Salisbury, MD has joined a widespread effort to transform an ecological hazard – sludge – into a useful product through land application.

The story that has led Salisbury to this stage begins in the early ‘80’s, when the city was dumping about 6 million gallons of municipal, anaerobically digested sludge each year in a pit-like spoil site created by dredging the Wicomico River. Realizing this disposal posed a potential threat to the area’s groundwater, the Maryland Department of Environment discontinued the city’s permit in 1986 and ordered a phase-out.

Fortunately, in anticipation of this change, the city had recently begun an authorized, experimental program for farmland application of anaerobically digested liquid sewage sludge. Upgrades in the city’s treatment plant to improve wastewater quality had also been completed in conjunction with this program.

The plant’s digestion process and pretreatment monitoring program significantly removed pathogens and limited heavy metals, leaving an end product that was Class 1 sludge as designated by the state- safe for application on farmland.

(During this transitional period, an early plan to dispose of sludge through composting proved to be cost-prohibitive and was thus abandoned.)

So, faced with a fast-approaching shutdown date, the city decided to stick with the land application program newly underway, an option that would also provide a service to surrounding farming communities.

The city also had to deal with a sludge overload problem that occasionally forced it to truck excess waste at a high cost to other treatment plants in the vicinity.

Salisbury selected a containment system manufactured by Long Island City, NY. – based ModuTank Inc. after evaluating and rejecting in-ground lagoons, concrete tanks and other permanent type structures. Two galvanized steel tanks of 500,000 and 2 million gallon capacities were installed on prepared surfaces adjacent to the wastewater plant and equipped with required plumbing to receive and discharge liquid sludge.

A third, 1.9 million-gallon tank since been installed as part of a new system for treating Wicomico County’s septage. The facility’s lime stabilization process raises septage pH and removes pathogens to the level of Class 1 sludge.

The two treatment processes at work, anaerobic digestion for the city’s septage and lime stabilization for the county’s, require separate sites and farmland applications techniques.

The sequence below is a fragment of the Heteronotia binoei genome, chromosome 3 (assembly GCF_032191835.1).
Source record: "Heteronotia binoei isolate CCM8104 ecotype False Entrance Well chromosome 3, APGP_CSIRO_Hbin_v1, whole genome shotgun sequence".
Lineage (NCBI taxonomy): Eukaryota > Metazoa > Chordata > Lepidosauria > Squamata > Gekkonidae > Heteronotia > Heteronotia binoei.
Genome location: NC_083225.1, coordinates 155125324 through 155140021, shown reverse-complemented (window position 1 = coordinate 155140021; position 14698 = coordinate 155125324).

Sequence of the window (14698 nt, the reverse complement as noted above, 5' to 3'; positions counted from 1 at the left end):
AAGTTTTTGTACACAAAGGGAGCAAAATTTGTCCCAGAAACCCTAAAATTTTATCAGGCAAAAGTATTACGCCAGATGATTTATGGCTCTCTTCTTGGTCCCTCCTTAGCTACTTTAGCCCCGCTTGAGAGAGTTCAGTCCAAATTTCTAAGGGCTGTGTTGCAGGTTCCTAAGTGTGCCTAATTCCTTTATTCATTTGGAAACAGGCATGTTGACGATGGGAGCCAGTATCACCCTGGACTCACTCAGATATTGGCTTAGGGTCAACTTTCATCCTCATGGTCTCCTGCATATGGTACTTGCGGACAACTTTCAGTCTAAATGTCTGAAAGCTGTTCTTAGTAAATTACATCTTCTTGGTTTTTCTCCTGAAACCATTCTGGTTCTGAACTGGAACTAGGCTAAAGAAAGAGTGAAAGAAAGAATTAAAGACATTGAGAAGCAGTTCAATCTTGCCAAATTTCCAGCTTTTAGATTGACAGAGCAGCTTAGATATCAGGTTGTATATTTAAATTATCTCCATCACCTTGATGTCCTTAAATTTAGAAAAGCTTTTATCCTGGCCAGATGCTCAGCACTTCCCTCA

Fresh sludge undergoes its normal settling process after introduction into the storage tanks. Through dynamic cycling, water rises to the top and serves as a buffer for odor control.

Farmers were invited to cooperate in a research program to develop scientifically based application rates specific to local agricultural conditions. Tank trucks now haul treated sludge to the fields according to agricultural cycles. At least five months’ worth of available sludge is held in the tanks for precisely timed delivery to the grain and pasture grass fields, which are harvested solely for animal feed.

A second-phase research program is investigating the effects of phosphorous on ground and natural surface waters located downstream of the 2,000-acre sludge application area. The study, led by Ronald Mulford, a University of Maryland faculty advisor directing the county’s research farm, aims to determine optimal application rates for nitrogen-rich septage sludge consistent with environmentally acceptable phosphorous levels.

The plant’s dredging system transfers sludge from the tank bottoms to trucks. Initially, operators drained the sludge in the smaller tank by gravity feed through lines set in three sump connections. But after an initial outflow of water, the residual sludge tended to thicken and settle and could be removed only by vacuum suction equipment.

Automatic dredges, supplied by Crisafulli Pump, Glendive, Mont., provided a more cost-effective way to draw off the sludge. Activated by cable winches, the dredges move back and forth across tank bottoms, allowing the settled sludge to be pumped directly into the trucks.

Separated water can by easily decanted off the top of the tank and recirculated through the wastewater treatment process. The remaining sludge thickens to a more desirable consistency for field use. Less water is trucked, and land application rates are more consistent.

The land application option has been a good one so far, costing both the city and county substantially less than would drying and transporting it to distant disposal sites.

The program is also designed to investigate how ground and surface waters respond to the application of treated sludge, and to monitor crop yields. Since the program’s inception, farmers have been steadily signing up on a free and voluntary basis.